Flour Preparation, Milling, and Processing 

The flour milling process begins with the arrival of the wheat at the mill, where it must be properly stored in silos and protected from weather, humidity, rodents, and insects.  Before storage, it is tested to ensure proper specification for things like variety, moisture content, specific weight, impurities, enzyme activity associated with sprouting, and protein content.  Wheat is thoroughly cleaned when it is taken out of silos.  Magnets are used to remove any metal objects, machines are used to remove barley, oats, and small seeds, and gravity separation is used to remove stones.  Throughout this process, air currents are used to remove dust and chaff.  After cleaning, the wheat is conditioned to a desirable moisture content by tempering it with water and storing it in bins.  This process softens the bran and enhances the release of the inner white endosperm during milling.  Many flour products are made from different blends of wheat and different wheat varieties can be blended in a process known as gristing. The finished flour can also be blended after milling.  The whole preparation process requires skilled millers who understand how to properly blend based on test data and the proper tempering time.  Inadequate tempering results in an increase in ash content due to poor separation of the bran from the kernel while too much tempering can result in clogging of equipment during milling and processing. 

Milling is a succession of reductions in grain size which is achieved by passing the grain between cylinders and sieving to sort the particles.  The first part of the process is separating or breaking where the grist is passed through a series of break rolls rotating at different speeds.   The purpose is to separate the bran from the endosperm as efficiently as possible to produce clean intermediate products. In the reduction stage, particles go through a series of fine rollers and sieves through a machine called a plansifter. They contain vertically stacked sieves with meshes of various sizes, typically five or six.  Air separators help remove the bran particles that are similarly sized to the endosperm and from endosperm with small pieces of bran still attached. After reduction, each stream passes through cleaning machines known as purifiers.  Purifiers also contain a series of sieves that contain an upward current of air and further sift the product.  This process is repeated multiple times and is typically performed four to five times depending on the desired extraction rate.  In larger mills, the last two passages can split the grist into coarse and fine groups for better separation.  Final crushing is made by perfectly smooth rollers that reduce the final processed middlings (the coarse fragments of endosperm) into flour. Leftover grain material can be used in cereals or as animal feed.  If white flour is desired, bleaching occurs after the final crushing.  Because bleaching significantly reduces the nutrient content of white flour, thiamine, niacin, riboflavin, and iron are added after bleaching.  Finished flour is then either bagged for home and local market use or stored in preparation for bulk delivery.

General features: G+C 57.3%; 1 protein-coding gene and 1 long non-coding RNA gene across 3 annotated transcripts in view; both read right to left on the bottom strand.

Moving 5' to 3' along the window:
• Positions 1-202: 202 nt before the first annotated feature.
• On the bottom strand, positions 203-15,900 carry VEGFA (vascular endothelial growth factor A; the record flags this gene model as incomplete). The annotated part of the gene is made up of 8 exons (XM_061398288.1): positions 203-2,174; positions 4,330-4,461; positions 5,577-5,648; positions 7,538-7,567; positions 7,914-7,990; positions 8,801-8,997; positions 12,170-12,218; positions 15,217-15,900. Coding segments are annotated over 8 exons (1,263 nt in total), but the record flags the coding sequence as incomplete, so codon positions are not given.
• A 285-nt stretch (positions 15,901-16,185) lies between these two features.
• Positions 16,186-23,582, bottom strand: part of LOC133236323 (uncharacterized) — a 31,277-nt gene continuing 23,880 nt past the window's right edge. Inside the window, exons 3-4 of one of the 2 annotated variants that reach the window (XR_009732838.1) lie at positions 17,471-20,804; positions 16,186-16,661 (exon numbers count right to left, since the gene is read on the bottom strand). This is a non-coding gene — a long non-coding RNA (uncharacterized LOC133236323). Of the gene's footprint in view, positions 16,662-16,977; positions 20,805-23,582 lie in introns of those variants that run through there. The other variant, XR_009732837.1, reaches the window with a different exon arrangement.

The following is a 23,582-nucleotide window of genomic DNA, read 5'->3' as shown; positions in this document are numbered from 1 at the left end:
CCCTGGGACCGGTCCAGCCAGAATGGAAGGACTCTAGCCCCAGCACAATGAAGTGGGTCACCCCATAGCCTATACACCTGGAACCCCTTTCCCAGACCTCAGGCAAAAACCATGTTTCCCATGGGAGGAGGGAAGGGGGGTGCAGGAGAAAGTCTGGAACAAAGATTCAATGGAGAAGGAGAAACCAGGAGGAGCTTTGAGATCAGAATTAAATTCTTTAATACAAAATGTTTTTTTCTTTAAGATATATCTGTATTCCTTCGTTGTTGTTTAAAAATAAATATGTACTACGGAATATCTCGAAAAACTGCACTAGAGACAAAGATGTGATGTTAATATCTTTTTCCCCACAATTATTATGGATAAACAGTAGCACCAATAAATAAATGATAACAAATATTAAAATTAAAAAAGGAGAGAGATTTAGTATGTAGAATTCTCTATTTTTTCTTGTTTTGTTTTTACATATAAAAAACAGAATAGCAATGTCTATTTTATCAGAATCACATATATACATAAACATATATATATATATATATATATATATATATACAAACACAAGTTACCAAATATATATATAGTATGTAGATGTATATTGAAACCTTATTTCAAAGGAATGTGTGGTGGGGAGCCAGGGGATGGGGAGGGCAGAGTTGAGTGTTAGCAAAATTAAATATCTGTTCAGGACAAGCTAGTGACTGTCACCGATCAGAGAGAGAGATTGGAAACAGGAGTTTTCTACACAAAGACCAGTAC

Flour and NIR Spectroscopy